As I said you did some beautiful work Giorgio,  so please don’t take my comment with offense. Just trying to keep it real.  My guestimation is based on the fact that I have spent my entire life living and working among Redwoods in the 125-250 ft. 

 

mdvaden figured the tree was 100 ft, and based on his amazing pictures I would imagine he has spent a fair amount of time looking at 150 ft trees?

 

As neither of us was there, who are we to argue.  If you say it was 150ft, then a 150 ft it is!

 

You clearly have no idea what I'm talking about when I speak of the teeter totter with wedges trick. It is not used to wedge over pieces, but a crafty, old school way of using wedges to keep the weight off your saw through the entire cut. Super simple, and particular effective when cutting potato chip pieces off a big spar. When done cutting, the wedges also make sliding the piece of the spar much easier.  Toss it to the ground, into a vertical speed-line, or into a lowering line. Whatever floats your boat. This technique also works wonders when taking big vertical logs with a crane, or when making a flush cut on a big stump.  

 

Instead of trying to explain this very simple technique, I will make a short vid when it stops raining here.

 

 

I just cut the slices at an angle so they slide off, I‚Äôm usually too lazy to put in a wedge and put my shoulder against an edge when on the last bit and just burn through the last few mm, the steeper the cut the less it sits back. ¬†It¬†certainly doesn‚Äôt work that way when on big¬†stuff and my big stuff will be your small stuff.ūüėÄ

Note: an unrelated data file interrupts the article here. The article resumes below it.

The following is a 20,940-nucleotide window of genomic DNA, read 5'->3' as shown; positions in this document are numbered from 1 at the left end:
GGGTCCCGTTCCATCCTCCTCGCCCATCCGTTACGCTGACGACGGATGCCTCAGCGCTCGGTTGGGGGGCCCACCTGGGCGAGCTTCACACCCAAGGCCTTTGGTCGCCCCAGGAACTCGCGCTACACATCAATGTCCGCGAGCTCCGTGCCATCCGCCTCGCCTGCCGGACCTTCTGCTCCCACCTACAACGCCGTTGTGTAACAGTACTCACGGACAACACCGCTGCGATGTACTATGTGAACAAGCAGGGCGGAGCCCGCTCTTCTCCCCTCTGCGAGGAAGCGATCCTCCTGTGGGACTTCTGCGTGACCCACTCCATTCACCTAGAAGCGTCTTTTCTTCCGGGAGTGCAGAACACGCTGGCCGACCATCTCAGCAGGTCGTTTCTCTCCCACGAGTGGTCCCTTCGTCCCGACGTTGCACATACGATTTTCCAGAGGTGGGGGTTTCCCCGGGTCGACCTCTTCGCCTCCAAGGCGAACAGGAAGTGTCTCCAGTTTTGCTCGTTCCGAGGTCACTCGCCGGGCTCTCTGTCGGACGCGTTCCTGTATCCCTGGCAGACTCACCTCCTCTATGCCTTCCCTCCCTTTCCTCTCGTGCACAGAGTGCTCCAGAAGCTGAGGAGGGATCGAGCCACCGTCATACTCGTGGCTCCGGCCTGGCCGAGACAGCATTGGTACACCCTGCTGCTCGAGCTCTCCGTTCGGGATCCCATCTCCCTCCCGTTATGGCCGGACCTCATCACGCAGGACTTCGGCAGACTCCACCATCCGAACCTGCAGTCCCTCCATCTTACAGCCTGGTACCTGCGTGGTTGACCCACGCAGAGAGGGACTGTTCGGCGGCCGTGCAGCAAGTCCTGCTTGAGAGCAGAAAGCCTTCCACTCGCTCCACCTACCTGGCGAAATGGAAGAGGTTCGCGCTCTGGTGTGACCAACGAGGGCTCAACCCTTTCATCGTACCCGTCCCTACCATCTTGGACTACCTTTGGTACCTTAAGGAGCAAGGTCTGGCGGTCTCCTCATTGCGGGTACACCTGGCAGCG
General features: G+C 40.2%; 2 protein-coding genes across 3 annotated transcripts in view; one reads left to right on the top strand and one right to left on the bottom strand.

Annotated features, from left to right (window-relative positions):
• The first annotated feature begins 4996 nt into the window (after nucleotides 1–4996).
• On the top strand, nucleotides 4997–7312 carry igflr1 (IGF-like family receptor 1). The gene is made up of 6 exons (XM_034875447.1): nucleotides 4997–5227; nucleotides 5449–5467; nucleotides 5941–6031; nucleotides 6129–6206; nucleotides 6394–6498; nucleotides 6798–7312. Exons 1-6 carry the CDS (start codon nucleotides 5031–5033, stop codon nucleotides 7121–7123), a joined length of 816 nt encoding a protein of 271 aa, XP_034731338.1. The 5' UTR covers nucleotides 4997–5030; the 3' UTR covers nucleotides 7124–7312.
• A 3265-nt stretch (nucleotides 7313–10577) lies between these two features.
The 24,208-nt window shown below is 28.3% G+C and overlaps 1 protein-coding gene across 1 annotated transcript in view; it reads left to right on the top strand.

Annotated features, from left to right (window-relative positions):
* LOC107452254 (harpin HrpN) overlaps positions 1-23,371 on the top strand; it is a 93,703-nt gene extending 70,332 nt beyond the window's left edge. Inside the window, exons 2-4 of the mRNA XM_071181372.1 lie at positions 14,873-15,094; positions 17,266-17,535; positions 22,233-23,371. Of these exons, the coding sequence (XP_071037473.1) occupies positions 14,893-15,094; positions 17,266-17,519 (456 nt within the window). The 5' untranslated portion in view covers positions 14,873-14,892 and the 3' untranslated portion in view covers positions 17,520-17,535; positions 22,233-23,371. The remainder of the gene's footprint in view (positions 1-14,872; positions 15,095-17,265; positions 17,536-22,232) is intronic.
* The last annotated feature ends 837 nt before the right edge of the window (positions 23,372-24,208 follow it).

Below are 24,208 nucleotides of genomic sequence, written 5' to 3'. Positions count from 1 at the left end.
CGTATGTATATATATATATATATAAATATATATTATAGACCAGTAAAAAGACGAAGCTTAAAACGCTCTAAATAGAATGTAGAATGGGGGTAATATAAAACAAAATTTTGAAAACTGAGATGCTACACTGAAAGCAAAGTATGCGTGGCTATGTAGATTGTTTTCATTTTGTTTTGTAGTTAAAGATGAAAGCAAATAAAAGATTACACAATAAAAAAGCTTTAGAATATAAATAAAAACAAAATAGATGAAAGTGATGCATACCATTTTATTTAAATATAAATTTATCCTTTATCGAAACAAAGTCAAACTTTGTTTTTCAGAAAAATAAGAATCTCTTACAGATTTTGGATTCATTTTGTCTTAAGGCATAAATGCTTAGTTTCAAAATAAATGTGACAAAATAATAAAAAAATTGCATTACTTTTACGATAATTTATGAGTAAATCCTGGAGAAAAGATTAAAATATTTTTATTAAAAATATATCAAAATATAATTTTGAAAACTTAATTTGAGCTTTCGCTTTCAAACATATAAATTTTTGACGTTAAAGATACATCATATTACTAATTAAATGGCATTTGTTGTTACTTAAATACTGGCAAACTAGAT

50-60 degrees is king if you can get away with it as any steeper means a lot more cutting and depends on how far you can reach up on your spikes .

  Look forward to the teeter totter wedge trick!

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Agree that on smaller stuff wedges are usually not necessary, and a slight angle can certainly help.

 As the teeter totter is ultra simple I am going to attempt to describe it. You start cutting through your wood and continue until the wood begins to sit down fairly hard on your saw, which is always beyond centerline. At this point you tap a wedge in right behind the bar near the tip, and you also tap a wedge in right behind the bar near the power head. First you just lifted the wood off your bar, and since the wedges are well beyond the halfway point you have created a tether totter effect which will allow the heavier wood behind the wedges to simply lift the wood off your bar as you finish your cut.  Works like butter and is an extremely effective cut when your are forced to cut tator chips in bigger wood, as seen in Giorgio’s vid. A caveman simple technique that every treeman should have in his toolbox. 

 Hopefully I made this clear, but if not I will make a vid soon.

 

 

Edited by Erik
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I've actually seen a thin rod used for the same purpose. Cut most of the way through, insert rod beyond bar and carry on. Also helps roll the slice off and you don't have to spike round to the nose of your bar for the second wedge